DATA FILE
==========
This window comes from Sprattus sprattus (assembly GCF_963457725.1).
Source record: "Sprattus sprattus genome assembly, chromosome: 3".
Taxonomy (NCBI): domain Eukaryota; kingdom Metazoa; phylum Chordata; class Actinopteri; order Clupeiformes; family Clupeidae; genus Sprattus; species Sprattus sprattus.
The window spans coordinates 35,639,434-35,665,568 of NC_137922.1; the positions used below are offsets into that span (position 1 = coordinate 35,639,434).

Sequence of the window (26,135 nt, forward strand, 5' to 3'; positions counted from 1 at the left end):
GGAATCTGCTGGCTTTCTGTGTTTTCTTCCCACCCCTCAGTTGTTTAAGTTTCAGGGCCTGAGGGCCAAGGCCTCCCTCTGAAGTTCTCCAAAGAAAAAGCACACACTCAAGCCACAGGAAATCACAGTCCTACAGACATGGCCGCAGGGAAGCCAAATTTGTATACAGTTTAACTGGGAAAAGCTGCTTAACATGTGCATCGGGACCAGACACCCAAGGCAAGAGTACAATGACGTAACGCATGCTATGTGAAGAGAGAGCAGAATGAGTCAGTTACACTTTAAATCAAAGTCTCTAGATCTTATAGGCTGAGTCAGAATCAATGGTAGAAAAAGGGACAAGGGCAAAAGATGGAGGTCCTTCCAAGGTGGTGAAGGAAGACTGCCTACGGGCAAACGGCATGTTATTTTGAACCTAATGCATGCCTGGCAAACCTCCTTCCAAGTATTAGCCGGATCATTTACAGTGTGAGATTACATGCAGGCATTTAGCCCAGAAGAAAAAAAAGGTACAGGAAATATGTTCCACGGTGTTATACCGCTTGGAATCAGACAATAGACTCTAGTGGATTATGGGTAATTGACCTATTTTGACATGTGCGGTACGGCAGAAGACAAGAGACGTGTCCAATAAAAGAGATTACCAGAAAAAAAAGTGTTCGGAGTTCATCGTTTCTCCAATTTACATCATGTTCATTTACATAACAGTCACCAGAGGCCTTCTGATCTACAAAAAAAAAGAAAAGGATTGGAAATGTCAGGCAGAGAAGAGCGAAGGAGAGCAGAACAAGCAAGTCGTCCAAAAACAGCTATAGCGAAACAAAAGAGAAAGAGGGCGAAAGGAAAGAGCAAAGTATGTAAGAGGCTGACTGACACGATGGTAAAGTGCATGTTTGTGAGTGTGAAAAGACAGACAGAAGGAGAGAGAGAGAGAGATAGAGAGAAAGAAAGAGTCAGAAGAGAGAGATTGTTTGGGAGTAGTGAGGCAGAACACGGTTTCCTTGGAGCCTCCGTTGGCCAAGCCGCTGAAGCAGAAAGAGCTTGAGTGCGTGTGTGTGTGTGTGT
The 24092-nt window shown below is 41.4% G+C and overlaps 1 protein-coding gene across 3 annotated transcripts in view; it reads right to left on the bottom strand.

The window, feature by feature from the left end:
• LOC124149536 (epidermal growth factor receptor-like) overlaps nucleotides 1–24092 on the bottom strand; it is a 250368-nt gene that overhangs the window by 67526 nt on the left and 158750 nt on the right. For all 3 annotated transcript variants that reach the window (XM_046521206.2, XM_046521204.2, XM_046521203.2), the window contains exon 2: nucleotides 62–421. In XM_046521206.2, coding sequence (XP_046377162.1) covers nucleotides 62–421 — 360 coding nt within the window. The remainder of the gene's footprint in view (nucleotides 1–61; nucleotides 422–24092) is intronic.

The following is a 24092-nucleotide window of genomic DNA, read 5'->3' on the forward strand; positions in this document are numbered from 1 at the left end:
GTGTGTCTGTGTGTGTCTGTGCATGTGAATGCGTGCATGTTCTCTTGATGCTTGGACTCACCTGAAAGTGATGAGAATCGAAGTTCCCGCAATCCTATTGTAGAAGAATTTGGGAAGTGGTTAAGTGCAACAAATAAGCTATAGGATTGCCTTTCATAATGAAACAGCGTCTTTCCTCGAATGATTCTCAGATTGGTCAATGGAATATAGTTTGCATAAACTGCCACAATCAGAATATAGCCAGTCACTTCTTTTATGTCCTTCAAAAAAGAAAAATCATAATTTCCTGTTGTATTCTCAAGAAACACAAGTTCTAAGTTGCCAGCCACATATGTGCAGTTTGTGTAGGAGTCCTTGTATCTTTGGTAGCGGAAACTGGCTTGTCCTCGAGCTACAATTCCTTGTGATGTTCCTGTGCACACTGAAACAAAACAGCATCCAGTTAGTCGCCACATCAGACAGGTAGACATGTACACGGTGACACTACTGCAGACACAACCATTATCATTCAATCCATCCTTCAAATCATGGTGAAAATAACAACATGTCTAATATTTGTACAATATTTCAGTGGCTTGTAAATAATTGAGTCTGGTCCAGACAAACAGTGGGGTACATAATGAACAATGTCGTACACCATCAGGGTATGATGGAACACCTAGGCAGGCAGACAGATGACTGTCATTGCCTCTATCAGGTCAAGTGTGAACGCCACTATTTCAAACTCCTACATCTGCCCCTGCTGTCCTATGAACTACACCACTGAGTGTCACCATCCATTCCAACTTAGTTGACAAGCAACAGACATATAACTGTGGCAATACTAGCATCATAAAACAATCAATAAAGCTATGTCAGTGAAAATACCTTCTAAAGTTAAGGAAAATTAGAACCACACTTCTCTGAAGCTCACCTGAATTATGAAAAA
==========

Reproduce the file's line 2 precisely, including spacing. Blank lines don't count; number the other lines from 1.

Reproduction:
Source record: "Sprattus sprattus genome assembly, chromosome: 3".